I was watching Martha Stewart the other day and they were talking about holiday hazards for pets.

With Christmas just around the corner I thought I would share some of the tips with you.

Ornaments
Christmas tree decorations can shatter when they fall and your pet may step on or swallow the pieces. If your cat or dog swallows a shard, take the animal to the vet or mold cotton balls soaked in water into the shape of a pill and push it to the back of the pet’s throat to induce swallowing. Feed the pet high-fiber bread, and for the next three to four days keep a vigilant watch. If they’ve stepped on a shard remove the piece and bandage the cut area and take your pet to the vet.

Tinsel
Tinsel is very attractive to cats since they love shiny objects. If tinsel falls on the floor, or the cat reaches for it and swallows it, the animal will have difficulty breathing and may start gagging. If your pet swallows tinsel, feed it white bread soaked water or heavy cream to surround the foreign bodies, which should enable the animal to pass it in its stool. Of course, see a vet if you suspect a bigger problem.

Outlets and Wires
Pets may chew on electrical Christmas light wires and get shocked. Tape the cords to the floor with duct tape, or run them through PVC pipes. Make sure to unplug the Christmas lights on your way out, and for extra protection cover open outlets with a guard.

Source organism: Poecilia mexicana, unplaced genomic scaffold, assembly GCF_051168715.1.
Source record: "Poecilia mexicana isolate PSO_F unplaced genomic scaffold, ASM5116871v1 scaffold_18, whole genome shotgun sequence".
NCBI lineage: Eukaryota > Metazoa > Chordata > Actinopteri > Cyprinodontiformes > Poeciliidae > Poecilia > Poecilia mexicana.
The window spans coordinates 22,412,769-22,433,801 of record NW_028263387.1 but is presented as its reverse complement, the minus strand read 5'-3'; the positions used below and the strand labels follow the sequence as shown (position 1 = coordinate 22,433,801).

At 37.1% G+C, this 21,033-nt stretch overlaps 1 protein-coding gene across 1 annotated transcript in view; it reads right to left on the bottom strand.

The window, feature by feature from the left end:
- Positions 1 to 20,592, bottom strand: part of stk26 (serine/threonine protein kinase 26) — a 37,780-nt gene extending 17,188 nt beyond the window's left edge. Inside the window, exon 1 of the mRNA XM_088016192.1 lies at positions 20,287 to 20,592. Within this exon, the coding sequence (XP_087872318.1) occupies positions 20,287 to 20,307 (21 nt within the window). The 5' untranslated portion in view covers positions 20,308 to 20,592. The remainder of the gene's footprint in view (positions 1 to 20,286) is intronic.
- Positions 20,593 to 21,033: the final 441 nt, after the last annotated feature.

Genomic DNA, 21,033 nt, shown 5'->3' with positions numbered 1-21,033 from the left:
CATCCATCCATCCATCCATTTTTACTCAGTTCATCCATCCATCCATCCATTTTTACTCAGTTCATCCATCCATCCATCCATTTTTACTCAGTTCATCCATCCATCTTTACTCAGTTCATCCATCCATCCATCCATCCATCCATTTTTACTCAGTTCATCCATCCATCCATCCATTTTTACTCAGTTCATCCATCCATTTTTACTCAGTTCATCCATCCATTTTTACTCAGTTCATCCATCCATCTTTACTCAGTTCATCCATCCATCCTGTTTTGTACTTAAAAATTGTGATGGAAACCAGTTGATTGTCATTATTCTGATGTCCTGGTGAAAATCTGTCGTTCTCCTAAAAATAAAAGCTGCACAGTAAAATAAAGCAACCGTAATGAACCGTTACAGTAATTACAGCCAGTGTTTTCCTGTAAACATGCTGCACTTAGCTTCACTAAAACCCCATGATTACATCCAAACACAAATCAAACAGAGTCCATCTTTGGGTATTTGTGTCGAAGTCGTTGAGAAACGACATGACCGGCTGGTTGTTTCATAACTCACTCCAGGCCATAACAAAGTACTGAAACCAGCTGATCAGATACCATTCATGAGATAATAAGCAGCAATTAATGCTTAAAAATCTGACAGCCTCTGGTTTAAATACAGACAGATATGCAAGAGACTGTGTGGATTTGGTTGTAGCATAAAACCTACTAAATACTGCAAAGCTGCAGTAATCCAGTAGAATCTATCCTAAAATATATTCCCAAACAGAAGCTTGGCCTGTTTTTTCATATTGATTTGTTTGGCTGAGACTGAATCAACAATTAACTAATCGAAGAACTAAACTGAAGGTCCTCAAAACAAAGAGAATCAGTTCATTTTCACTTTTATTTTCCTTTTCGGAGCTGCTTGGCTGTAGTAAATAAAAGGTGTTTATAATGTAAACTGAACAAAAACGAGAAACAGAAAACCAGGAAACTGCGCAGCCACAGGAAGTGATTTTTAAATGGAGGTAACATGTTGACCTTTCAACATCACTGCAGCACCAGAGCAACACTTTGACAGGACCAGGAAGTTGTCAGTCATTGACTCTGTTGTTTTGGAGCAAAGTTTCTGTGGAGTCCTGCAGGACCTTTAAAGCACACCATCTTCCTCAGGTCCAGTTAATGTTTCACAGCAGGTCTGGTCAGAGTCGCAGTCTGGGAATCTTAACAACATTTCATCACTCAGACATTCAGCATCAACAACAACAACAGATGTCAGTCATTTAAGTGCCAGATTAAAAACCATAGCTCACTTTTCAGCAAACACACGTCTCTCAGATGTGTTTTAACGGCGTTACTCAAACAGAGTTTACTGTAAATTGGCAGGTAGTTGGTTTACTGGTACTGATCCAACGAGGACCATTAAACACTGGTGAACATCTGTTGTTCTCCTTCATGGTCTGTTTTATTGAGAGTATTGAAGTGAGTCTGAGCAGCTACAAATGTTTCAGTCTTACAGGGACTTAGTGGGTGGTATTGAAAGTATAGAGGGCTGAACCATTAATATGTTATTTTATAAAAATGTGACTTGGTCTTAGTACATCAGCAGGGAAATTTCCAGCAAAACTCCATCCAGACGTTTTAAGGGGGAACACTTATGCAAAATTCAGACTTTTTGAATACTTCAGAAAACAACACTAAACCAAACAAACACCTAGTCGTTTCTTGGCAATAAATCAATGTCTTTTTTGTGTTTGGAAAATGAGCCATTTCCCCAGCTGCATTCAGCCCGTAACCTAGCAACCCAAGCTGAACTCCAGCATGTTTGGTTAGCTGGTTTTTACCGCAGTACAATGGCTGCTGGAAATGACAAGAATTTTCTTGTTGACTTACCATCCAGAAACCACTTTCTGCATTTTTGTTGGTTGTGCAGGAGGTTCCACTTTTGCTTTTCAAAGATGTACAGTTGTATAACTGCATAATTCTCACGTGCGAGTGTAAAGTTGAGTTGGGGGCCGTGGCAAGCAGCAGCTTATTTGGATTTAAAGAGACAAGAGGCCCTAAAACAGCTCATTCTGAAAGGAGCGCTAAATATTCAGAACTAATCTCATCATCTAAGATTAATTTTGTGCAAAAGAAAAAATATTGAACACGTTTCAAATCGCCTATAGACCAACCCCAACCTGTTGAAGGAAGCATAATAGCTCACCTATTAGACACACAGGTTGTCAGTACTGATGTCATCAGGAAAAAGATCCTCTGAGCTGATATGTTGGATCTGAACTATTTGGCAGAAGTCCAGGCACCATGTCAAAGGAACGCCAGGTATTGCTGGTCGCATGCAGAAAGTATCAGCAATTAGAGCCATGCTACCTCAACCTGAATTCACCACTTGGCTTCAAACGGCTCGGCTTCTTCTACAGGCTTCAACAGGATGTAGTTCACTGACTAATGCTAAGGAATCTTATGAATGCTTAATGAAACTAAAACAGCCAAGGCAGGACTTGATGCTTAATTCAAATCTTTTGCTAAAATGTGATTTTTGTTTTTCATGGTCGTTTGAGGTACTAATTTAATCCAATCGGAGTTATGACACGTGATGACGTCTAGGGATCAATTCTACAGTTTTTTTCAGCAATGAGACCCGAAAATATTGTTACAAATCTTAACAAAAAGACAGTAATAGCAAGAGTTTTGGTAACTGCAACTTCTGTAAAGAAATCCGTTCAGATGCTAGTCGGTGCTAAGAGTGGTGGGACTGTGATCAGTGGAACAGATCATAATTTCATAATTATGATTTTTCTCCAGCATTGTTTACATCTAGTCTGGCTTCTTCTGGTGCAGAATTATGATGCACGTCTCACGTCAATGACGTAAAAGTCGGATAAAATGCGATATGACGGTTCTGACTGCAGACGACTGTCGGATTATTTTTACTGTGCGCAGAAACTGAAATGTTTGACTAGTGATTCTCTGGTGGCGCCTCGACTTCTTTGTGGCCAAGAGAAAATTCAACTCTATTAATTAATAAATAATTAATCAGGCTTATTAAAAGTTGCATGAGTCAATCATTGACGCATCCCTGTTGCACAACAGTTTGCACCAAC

Ribbons
If your dog is choking, do not induce vomiting. Just watch your pet for signs of distress and take him to a vet. It’s important not to induce vomiting because it would do more damage coming up then if it just comes out on its own.

Lollies
Colorful foil can cut the pet’s mouth or pose a choking hazard. Chocolate is bad for dogs. Keep lollies and sweets in dishes that are not accessible to your climbing cats. If your pet swallows any wrappings, try feeding your them white bread soaked in water, and hopefully they’ll pass it in their stool. It’s best to also call your vet. 

Christmas Tree
If you have a real tree then the chemicals in the tree water can pose a threat. If the tree stand looks like a pet’s water dish, cats and dogs will be attracted to it. No pet will die from drinking the water but they most likely will vomit. It’s better to be proactive rather than reactive. Keep a tree apron secure around the bottom of the tree so your pet cannot get to the water.

Candles
Open flames are an issue especially with jumping cats or flying birds. Keep an eye on your pets around open flames to ensure the candles don’t get knocked over.

For the full article by Marc Morrone  on the Martha Stewart website click here. 

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